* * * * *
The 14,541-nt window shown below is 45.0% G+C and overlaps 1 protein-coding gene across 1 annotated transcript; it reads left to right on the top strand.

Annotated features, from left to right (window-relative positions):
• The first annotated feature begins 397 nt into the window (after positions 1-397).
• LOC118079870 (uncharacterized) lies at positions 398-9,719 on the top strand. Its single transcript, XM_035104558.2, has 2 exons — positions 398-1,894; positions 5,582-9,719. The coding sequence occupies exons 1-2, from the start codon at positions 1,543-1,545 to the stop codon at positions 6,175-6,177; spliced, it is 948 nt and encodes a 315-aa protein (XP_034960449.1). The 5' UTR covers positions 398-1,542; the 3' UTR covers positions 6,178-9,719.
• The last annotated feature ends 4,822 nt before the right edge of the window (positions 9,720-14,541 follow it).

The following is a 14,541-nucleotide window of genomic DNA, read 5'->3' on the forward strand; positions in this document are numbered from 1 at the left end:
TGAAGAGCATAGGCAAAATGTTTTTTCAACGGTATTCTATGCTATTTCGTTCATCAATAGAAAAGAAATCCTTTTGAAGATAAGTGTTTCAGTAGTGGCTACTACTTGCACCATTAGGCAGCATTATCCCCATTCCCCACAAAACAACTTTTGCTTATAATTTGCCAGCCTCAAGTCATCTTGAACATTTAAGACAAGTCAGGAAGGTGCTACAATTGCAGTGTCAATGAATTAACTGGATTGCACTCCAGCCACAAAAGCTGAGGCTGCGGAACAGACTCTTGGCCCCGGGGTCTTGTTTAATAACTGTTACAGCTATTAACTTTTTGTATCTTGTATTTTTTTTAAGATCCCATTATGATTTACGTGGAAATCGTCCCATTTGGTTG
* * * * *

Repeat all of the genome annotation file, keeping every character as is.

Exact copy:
The 14,541-nt window shown below is 45.0% G+C and overlaps 1 protein-coding gene across 1 annotated transcript; it reads left to right on the top strand.

Annotated features, from left to right (window-relative positions):
• The first annotated feature begins 397 nt into the window (after positions 1-397).
• LOC118079870 (uncharacterized) lies at positions 398-9,719 on the top strand. Its single transcript, XM_035104558.2, has 2 exons — positions 398-1,894; positions 5,582-9,719. The coding sequence occupies exons 1-2, from the start codon at positions 1,543-1,545 to the stop codon at positions 6,175-6,177; spliced, it is 948 nt and encodes a 315-aa protein (XP_034960449.1). The 5' UTR covers positions 398-1,542; the 3' UTR covers positions 6,178-9,719.
• The last annotated feature ends 4,822 nt before the right edge of the window (positions 9,720-14,541 follow it).

The following is a 14,541-nucleotide window of genomic DNA, read 5'->3' on the forward strand; positions in this document are numbered from 1 at the left end:
TGAAGAGCATAGGCAAAATGTTTTTTCAACGGTATTCTATGCTATTTCGTTCATCAATAGAAAAGAAATCCTTTTGAAGATAAGTGTTTCAGTAGTGGCTACTACTTGCACCATTAGGCAGCATTATCCCCATTCCCCACAAAACAACTTTTGCTTATAATTTGCCAGCCTCAAGTCATCTTGAACATTTAAGACAAGTCAGGAAGGTGCTACAATTGCAGTGTCAATGAATTAACTGGATTGCACTCCAGCCACAAAAGCTGAGGCTGCGGAACAGACTCTTGGCCCCGGGGTCTTGTTTAATAACTGTTACAGCTATTAACTTTTTGTATCTTGTATTTTTTTTAAGATCCCATTATGATTTACGTGGAAATCGTCCCATTTGGTTG